The Minister in the Prime Minister’s Office, Limpho Tau, said the government is in talks with South Africa so that those who were arrested are brought back home.

“Where there were challenges, please forgive us, our plan was always to ensure that you arrive here at home safely,” Tau said.

“We are working on bringing back all those who are still in hiding in Newcastle,” he said.

He added that “there is no other neighbour except South Africa”.

“The free movements documents were signed, but they were never implemented.”

He said Matekane will meet Cyril Ramaphosa to discuss the matter and “the terms and conditions must be made flexible for both countries”.

He said the government is working hard to ensure that enough jobs are created in Lesotho so that Basotho are not forced to seek jobs in other countries.

Nkheli Liphoto

Continue Reading

News

‘Employer has no right to reject resignation letter’

Published

on

MASERU – NOBENDI Gugushe expected her resignation from the Ministry of Mining to be finalised. The next call from the ministry, she assumed, was for her to start processing her terminal benefits.

But instead, she found herself in a legal battle after the ministry rejected her resignation and insisted on laying disciplinary charges against her.

She filed an urgent application in the High Court to declare her resignation final and disciplinary charges that followed illegal.

Justice Tšeliso Monaphathi granted both pleas, ruling that an employer has no right to reject a worker’s resignation because that would be tantamount to forced labour. Justice Monaphathi also ruled that disciplinary proceedings after the rejection of her resignation were illegal.

He ruled that once an employee has resigned, their “employer neither has to accept it, nor refuse it”.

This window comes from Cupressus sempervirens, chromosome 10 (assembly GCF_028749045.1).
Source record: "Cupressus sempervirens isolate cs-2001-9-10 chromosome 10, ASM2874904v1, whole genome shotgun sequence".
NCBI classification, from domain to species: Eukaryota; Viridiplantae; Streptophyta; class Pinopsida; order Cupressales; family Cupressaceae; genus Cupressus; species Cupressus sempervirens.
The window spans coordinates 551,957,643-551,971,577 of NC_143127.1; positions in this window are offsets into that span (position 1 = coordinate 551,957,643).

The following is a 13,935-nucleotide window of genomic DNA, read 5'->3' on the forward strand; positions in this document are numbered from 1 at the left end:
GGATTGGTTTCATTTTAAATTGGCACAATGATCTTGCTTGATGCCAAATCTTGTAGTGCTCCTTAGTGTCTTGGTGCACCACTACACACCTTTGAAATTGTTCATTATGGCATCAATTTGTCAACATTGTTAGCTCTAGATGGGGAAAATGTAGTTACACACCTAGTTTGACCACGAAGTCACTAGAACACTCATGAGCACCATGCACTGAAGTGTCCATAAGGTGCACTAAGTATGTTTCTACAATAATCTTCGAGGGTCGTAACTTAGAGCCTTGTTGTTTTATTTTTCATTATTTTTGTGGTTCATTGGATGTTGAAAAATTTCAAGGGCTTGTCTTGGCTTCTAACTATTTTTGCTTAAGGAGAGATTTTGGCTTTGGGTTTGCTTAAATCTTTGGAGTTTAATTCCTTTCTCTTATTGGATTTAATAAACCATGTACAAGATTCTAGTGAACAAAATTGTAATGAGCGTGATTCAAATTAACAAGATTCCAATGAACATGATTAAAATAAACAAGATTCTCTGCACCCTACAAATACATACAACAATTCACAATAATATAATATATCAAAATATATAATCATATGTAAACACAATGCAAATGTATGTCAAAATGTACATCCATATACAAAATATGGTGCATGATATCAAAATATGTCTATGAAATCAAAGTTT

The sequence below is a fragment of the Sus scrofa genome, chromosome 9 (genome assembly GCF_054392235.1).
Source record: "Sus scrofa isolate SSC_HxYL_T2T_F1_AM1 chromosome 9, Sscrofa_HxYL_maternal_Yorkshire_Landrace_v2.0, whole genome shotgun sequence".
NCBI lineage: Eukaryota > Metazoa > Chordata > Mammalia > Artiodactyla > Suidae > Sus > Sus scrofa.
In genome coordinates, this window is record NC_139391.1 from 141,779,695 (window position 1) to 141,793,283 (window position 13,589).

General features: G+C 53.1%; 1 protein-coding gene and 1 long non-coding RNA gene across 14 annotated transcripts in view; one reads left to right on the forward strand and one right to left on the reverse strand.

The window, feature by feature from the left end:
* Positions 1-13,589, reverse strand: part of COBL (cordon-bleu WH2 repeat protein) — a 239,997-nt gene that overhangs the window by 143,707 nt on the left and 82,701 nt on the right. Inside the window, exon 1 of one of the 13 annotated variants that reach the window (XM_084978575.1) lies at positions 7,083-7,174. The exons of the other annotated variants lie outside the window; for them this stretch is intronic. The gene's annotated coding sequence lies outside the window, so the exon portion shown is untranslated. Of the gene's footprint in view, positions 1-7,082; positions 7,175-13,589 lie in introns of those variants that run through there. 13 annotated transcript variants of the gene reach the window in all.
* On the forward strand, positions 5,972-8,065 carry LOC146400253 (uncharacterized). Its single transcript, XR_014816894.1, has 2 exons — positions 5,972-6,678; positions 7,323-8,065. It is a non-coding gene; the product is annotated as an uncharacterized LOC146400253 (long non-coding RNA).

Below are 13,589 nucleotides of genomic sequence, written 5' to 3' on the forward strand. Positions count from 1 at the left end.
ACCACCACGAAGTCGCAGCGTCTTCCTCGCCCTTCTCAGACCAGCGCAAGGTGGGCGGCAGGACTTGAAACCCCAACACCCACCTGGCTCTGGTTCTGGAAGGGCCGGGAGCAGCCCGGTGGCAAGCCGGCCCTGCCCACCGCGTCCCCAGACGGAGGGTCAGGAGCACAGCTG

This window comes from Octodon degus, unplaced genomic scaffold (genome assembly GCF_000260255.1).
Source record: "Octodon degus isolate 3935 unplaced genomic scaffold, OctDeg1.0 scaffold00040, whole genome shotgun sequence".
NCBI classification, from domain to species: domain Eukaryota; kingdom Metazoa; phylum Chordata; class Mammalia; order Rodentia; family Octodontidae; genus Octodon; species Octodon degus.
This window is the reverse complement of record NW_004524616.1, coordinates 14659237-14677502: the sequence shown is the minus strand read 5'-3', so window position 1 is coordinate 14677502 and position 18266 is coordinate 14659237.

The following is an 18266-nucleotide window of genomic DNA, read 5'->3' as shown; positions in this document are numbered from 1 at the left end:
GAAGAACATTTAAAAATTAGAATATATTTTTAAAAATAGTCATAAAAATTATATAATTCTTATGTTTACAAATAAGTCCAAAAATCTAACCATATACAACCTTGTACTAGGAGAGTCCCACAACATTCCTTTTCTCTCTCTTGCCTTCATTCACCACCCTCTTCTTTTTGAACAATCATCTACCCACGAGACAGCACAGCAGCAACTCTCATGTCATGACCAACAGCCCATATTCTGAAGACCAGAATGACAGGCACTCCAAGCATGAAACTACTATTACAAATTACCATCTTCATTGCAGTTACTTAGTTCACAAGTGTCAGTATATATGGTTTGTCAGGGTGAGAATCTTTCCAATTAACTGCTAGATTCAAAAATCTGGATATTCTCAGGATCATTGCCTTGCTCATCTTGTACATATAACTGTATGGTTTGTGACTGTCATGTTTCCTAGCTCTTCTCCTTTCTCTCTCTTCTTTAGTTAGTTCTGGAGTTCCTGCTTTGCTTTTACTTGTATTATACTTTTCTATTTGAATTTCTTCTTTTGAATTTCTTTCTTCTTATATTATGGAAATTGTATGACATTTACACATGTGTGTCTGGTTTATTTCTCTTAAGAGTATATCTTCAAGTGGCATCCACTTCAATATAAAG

“The right to resign cannot be withdrawn without the employee’s consent,” Justice Monaphathi said.

“The refusal to accept a resignation could amount to a form of indentured labour. Section 9 of the Constitution of Lesotho expressly forbids forced labour,” he said.

The ministry, however, felt hard done by and appealed the ruling.

Its argument was based on the Public Service Regulations of 2008 which state that “where an officer who has been charged with breach of discipline resigns from the public service before the charge has been dealt with to finality in accordance with the . . . Disciplinary Code, the disciplinary proceedings on the charge of discipline shall continue against him or her notwithstanding the officer’s resignation”.

Last week the Court of Appeal however rejected the ministry’s appeal and agreed with Justice Monaphathi’s judgement. Gugushe was employed as a public officer in the ministry in 2009.

In May 2021 she was served with a “show cause letter” based on her alleged absenteeism from work since March of the same year.

She was given until May 14, 2021, to respond. On May 17, 2021, she requested “further particulars” to enable her to respond.

A day after responding, she received a letter informing her that her salary was being stopped with effect from June 24, 2021.

The salary was indeed stopped. Gugushe responded by submitting her resignation with immediate effect, on May 21, 2021.

In the resignation letter, she stated that she tendered her salary of one month, in lieu of the required one-month notice period.

In a letter of June 1, 2021, the Principal Secretary of the Ministry informed Gugushe that her resignation was not accepted because the resignation letter did not comply with the requirements for a valid resignation.

On June 25, 2021, Gugushe was served with a letter inviting her to a disciplinary hearing scheduled to take place on July 8, 2021.

Caswell Tlali

Continue Reading
Advertisement
Advertisement

Trending